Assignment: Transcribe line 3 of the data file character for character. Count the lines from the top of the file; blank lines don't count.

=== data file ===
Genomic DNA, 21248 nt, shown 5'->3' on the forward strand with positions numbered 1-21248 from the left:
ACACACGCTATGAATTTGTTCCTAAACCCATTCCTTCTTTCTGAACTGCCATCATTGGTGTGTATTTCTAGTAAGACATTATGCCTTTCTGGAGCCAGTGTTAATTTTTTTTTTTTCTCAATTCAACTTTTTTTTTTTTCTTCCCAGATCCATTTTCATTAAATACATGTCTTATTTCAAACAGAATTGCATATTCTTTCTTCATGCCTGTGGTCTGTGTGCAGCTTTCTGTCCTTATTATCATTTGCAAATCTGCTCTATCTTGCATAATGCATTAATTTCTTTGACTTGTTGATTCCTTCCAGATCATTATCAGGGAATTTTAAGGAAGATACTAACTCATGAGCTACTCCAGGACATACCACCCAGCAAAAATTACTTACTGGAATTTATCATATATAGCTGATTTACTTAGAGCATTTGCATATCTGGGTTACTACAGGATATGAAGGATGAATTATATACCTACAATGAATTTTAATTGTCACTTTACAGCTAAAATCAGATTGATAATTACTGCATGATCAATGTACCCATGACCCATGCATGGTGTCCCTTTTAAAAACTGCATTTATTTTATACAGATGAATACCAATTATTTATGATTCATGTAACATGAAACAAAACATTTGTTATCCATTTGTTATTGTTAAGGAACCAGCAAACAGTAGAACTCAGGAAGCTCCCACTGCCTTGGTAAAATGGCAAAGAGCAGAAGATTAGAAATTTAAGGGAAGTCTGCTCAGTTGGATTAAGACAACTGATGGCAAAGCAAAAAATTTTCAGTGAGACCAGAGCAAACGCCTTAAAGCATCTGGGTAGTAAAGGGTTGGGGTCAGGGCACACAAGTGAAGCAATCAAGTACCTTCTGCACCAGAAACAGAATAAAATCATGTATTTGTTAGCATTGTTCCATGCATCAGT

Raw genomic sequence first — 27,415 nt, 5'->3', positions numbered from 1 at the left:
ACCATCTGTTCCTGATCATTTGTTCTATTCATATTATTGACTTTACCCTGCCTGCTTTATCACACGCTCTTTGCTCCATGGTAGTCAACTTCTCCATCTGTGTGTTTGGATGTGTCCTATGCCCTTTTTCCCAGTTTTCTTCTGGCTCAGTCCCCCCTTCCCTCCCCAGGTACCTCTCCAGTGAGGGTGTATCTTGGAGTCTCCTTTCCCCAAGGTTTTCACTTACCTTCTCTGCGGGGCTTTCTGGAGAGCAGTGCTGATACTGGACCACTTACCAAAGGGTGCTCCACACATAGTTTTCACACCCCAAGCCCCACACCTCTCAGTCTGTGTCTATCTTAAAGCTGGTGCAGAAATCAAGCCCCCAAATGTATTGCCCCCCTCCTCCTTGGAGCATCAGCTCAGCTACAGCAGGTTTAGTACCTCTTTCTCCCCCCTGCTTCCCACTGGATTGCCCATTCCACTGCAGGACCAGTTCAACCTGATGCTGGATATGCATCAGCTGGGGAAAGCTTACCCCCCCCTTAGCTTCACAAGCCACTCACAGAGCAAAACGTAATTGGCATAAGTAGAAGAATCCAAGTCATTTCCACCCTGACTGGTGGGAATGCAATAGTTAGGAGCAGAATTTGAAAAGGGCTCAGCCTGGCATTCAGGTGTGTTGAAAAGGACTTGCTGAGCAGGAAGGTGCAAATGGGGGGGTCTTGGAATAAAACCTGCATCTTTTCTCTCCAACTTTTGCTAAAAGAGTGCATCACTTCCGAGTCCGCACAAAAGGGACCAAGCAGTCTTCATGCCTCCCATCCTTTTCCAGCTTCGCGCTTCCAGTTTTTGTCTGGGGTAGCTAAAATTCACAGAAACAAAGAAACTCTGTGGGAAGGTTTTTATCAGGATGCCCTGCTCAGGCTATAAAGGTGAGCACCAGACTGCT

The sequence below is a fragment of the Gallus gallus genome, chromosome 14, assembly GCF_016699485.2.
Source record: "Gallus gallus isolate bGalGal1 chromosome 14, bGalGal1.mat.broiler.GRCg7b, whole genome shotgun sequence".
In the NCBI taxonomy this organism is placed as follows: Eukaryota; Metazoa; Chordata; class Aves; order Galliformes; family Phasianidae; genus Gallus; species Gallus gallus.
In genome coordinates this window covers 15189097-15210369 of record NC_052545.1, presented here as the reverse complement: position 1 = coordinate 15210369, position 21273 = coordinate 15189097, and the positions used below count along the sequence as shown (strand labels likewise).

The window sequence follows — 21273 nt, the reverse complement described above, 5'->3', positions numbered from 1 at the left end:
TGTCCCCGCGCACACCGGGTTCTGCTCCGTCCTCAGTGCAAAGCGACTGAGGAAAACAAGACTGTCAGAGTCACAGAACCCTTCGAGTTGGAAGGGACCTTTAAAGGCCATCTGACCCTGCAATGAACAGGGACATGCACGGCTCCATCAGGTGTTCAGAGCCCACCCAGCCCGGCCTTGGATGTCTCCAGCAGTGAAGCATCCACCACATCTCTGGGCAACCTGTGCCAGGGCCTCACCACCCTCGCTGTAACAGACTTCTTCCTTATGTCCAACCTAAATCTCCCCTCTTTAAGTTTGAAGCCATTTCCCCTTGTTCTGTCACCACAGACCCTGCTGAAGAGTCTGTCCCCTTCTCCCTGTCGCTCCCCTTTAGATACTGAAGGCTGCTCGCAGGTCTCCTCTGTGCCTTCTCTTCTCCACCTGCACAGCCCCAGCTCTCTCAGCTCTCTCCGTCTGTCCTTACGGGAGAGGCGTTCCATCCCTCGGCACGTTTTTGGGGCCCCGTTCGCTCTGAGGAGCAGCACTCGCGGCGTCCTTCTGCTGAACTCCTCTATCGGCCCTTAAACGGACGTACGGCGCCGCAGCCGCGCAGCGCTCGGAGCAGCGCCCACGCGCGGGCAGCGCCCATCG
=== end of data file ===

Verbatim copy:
Raw genomic sequence first — 27,415 nt, 5'->3', positions numbered from 1 at the left: